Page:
AS many businesses face a unprecedented storm to actually survive the energy crisis, they more than ever need young people with an aptitude for skills.
That is why here at Business West we are delighted to have been chosen by government to run local skills improvement plans -or LSIPs-across Gloucestershire, Swindon and Wiltshire and the West of England.
As one of the largest chambers of commerce in the UK, Business West sees this as a major opportunity to help employers recruit the right young people with the skills they need to drive their business.
Business wants work ready, enthusiastic young people and to recruit them we need a collaborative teamwork of employers, education and training providers to work together.
The big difference with the LSIPs programme is that it is all about listening to business-to what they want.
This will hopefully lead to key priorities and changes needed to ensure post-16 technical education and training prepares employees better for work.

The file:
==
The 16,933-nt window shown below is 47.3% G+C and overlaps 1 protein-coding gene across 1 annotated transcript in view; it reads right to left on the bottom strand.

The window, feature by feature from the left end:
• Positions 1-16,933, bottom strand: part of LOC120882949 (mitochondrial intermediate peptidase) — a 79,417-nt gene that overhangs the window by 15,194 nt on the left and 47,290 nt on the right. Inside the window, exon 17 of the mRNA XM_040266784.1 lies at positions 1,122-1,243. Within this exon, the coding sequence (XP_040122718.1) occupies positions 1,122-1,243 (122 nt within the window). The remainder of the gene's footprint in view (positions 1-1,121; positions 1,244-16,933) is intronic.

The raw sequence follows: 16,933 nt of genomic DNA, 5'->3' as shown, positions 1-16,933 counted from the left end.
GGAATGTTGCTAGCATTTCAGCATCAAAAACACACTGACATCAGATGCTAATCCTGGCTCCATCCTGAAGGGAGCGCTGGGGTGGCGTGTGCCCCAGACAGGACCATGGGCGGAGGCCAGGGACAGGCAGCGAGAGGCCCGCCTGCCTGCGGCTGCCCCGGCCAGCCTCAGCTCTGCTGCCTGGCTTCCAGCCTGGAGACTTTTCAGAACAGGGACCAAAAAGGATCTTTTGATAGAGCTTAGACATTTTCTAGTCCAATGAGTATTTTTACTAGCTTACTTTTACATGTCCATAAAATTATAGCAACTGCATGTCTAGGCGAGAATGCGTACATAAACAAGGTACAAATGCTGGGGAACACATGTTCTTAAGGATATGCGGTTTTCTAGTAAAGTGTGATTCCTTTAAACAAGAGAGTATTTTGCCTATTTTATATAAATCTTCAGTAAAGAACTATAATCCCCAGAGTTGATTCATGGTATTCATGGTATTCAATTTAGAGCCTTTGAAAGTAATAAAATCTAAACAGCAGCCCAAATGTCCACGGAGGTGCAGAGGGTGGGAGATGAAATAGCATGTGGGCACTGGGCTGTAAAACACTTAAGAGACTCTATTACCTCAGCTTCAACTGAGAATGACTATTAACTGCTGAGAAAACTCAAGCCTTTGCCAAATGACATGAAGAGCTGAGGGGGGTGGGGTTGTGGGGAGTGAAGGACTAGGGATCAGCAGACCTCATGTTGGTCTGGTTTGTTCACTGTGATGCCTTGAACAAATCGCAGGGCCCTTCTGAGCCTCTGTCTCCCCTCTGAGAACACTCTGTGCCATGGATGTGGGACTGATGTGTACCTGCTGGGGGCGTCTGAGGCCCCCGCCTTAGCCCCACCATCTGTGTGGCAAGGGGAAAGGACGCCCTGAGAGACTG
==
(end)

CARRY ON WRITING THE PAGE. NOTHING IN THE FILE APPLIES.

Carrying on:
As a former journalism apprentice myself-albeit many years ago-I firmly believe and support this route to skilled jobs.
We have great examples of companies here in Gloucestershire which have encouraged apprenticeships-especially in the specialist engineering sector.
I sincerely hope that the new Prime Minister will now address the anomalies of the apprenticeship system-like the levy-to make taking on young people easier.
The importance of skills is underlined by the latest job vacancies for Gloucestershire from Jute Blackmon of GFirstLEP.
He tells me the July figures were 20 000 which is up just over 3 000 on June.
At 2.2%, Gloucestershire’s unemployment rate is very low and the fact we have 20 000 vacant jobs is on the face of it good news in the current climate. But the true story is that post-Covid employment and working patterns have changed.
One thing has not changed-the need for more skilled young people because skills are an essential part of the key to unlock more productivity.